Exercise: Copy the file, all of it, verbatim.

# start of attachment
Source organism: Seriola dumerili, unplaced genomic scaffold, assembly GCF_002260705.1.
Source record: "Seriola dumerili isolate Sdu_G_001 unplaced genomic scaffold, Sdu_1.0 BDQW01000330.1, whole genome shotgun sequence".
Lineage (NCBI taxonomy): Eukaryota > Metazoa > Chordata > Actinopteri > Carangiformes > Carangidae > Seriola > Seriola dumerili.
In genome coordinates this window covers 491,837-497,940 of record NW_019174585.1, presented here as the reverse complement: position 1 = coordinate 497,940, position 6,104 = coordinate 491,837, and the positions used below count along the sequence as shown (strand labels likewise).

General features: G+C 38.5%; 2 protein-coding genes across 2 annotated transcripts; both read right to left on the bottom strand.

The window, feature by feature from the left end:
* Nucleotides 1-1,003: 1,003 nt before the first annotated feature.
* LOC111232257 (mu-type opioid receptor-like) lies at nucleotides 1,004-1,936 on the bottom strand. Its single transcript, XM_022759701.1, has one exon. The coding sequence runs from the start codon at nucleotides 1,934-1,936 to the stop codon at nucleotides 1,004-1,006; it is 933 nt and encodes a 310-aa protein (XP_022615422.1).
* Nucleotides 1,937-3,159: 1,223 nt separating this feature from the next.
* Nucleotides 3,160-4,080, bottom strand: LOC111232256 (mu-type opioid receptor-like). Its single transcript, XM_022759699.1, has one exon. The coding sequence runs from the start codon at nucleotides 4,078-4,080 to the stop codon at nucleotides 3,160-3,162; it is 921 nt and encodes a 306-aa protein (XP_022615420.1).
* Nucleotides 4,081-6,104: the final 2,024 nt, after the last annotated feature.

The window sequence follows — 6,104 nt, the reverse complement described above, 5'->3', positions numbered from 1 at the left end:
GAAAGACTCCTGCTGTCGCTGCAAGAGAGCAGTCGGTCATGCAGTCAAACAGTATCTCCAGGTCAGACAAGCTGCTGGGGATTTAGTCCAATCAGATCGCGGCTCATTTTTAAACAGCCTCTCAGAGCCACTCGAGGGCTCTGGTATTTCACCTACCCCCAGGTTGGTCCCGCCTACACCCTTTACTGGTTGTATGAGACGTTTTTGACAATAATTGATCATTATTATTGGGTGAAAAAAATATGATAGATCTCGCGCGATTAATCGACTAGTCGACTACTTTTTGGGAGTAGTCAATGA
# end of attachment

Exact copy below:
Source organism: Seriola dumerili, unplaced genomic scaffold, assembly GCF_002260705.1.
Source record: "Seriola dumerili isolate Sdu_G_001 unplaced genomic scaffold, Sdu_1.0 BDQW01000330.1, whole genome shotgun sequence".
Lineage (NCBI taxonomy): Eukaryota > Metazoa > Chordata > Actinopteri > Carangiformes > Carangidae > Seriola > Seriola dumerili.
In genome coordinates this window covers 491,837-497,940 of record NW_019174585.1, presented here as the reverse complement: position 1 = coordinate 497,940, position 6,104 = coordinate 491,837, and the positions used below count along the sequence as shown (strand labels likewise).

General features: G+C 38.5%; 2 protein-coding genes across 2 annotated transcripts; both read right to left on the bottom strand.

The window, feature by feature from the left end:
* Nucleotides 1-1,003: 1,003 nt before the first annotated feature.
* LOC111232257 (mu-type opioid receptor-like) lies at nucleotides 1,004-1,936 on the bottom strand. Its single transcript, XM_022759701.1, has one exon. The coding sequence runs from the start codon at nucleotides 1,934-1,936 to the stop codon at nucleotides 1,004-1,006; it is 933 nt and encodes a 310-aa protein (XP_022615422.1).
* Nucleotides 1,937-3,159: 1,223 nt separating this feature from the next.
* Nucleotides 3,160-4,080, bottom strand: LOC111232256 (mu-type opioid receptor-like). Its single transcript, XM_022759699.1, has one exon. The coding sequence runs from the start codon at nucleotides 4,078-4,080 to the stop codon at nucleotides 3,160-3,162; it is 921 nt and encodes a 306-aa protein (XP_022615420.1).
* Nucleotides 4,081-6,104: the final 2,024 nt, after the last annotated feature.

The window sequence follows — 6,104 nt, the reverse complement described above, 5'->3', positions numbered from 1 at the left end:
GAAAGACTCCTGCTGTCGCTGCAAGAGAGCAGTCGGTCATGCAGTCAAACAGTATCTCCAGGTCAGACAAGCTGCTGGGGATTTAGTCCAATCAGATCGCGGCTCATTTTTAAACAGCCTCTCAGAGCCACTCGAGGGCTCTGGTATTTCACCTACCCCCAGGTTGGTCCCGCCTACACCCTTTACTGGTTGTATGAGACGTTTTTGACAATAATTGATCATTATTATTGGGTGAAAAAAATATGATAGATCTCGCGCGATTAATCGACTAGTCGACTACTTTTTGGGAGTAGTCAATGA